29 Jul 2013

Burger that: as fast food workers strike across America

Fast food workers in cities across America have walked off the job to demand better pay, saying they are fed up with earning less than $10 an hour while top executives’ bonuses soar.

Macdonalds worker (getty)

Do not try asking for fries with this. Workers in seven cities across America are walking off the job – in an escalating protest involving some of the country’s biggest fast food chains.

Strikes are taking place in New York, Chicago, Detroit, Milwaukee, St Louis, Kansas City and Flint in Michigan – as part of a campaign to demand $15 an hour, just over double the minimum wage.

The walkout is being organised by the main food workers’ union and is backed by a range of religious and community groups, who say raising pay levels will benefit everyone.

The campaign is being led by Fast Food Forward, which says no-one can survive on just $7.25 an hour, the current minimum in New York. The campaign director Jonathan Westin told CBS television that workers could not keep their families going on such low pay,

“All of the workers are living in poverty…not being able to afford to put food on the table or take the train into work”, he said. More than 120,000 people have signed the group’s petition calling for wages to be increased.

Living in poverty

Workers in fast food restaurants like McDonald’s and Taco Bell often take home just $150 to $350 a week, and anger has been rising over the way that pay and bonuses for America’s top executives has soared over the last year.

President Obama has joined calls for the minimum wage to be raised to at least $9 an hour, a move which would directly benefit more than 13 million Americans, although the proposal has got nowhere with the Republican dominated Congress.

At a rally last week in Brooklyn, KFC employee Naquasia LeGrand told activists she wanted to improve things for the next generation. “I don’t want my kids suffering. I want to make sure they have a better future than I do.”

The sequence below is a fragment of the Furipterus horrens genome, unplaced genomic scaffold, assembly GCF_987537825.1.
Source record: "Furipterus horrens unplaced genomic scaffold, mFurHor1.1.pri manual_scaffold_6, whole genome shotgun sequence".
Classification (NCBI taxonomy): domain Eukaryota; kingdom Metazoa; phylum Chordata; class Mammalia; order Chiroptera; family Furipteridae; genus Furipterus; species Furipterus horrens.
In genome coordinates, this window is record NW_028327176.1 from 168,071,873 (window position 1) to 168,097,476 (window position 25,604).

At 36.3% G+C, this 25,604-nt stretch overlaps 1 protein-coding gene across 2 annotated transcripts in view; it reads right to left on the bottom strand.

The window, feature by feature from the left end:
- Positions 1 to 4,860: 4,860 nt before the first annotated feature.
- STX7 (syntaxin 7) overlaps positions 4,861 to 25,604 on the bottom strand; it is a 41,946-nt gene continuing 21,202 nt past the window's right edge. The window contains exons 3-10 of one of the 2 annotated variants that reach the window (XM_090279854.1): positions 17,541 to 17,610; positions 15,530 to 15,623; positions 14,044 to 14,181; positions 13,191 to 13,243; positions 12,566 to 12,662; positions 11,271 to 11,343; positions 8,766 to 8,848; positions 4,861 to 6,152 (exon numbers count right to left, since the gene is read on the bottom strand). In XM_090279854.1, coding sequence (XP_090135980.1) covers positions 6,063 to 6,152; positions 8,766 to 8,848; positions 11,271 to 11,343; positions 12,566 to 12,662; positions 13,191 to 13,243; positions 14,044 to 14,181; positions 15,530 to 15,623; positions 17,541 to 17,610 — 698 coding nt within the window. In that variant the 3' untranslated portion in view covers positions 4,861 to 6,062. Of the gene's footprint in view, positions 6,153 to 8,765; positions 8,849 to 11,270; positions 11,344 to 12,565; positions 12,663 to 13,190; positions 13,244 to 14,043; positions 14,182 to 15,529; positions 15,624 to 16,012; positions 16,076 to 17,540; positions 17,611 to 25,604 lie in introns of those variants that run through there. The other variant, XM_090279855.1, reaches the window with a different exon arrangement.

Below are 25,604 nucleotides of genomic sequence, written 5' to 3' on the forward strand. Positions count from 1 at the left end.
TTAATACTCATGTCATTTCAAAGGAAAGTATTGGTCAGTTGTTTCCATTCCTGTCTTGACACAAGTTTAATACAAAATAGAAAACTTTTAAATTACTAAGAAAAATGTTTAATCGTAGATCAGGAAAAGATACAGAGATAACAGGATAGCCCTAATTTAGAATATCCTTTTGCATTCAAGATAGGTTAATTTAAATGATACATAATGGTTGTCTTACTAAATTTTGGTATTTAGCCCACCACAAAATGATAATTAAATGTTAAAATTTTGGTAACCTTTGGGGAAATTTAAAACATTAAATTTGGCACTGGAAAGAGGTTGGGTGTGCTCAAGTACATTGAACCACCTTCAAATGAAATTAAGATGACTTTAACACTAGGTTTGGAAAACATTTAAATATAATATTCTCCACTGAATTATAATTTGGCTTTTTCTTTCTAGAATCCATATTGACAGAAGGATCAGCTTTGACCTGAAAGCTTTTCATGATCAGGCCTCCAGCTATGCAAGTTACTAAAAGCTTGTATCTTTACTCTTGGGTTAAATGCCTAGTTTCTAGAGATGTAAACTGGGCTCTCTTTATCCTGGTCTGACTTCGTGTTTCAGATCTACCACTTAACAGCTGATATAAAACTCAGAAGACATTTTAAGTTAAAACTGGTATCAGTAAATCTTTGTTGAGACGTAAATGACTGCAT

The protest movement has been growing in strength, including one effort by workers in Seattle to sue their employers over what they describe as “wage theft“. That is a term used to describe ways they claim companies fail to pay staff the wages they are owed.

The lawsuit highlights staff asked to work before or after their shift, working overtime without adequate compensation, working during breaks and not being repaid for necessary workplace expenditure like petrol or safety equipment.

Fast food nation

Asked about the protest, a spokesman from Domino’s told Salon magazine “we are often people’s second job”, and there was an outcry earlier this month after McDonald’s published an income calculator to help its workers budget their cash – which also assumed they had a second source of income.

The “Practical Money Skills” website includes a sample monthly budget, which includes a secondary income almost as high as their estimated McDonald’s pay – something, say activists, which shows just how impossible it really is to survive on the bare minimum.

Employers say they simply cannot afford to pay more, claiming they cannot squeeze their profit margins any further. But the fast food industry has become a byword not just for low pay but also a lack of job security, poor career prospects and almost no unionisation.

At a time when many middle class jobs have been wiped out by the economic recession, serving fries and flipping burgers is often the only employment avaialble: campaigners hope the growing strike action could force the industry into raising standards, to protect the image of some of America’s most famous brands.

Felicity Spector writes about US affairs for Channel 4 News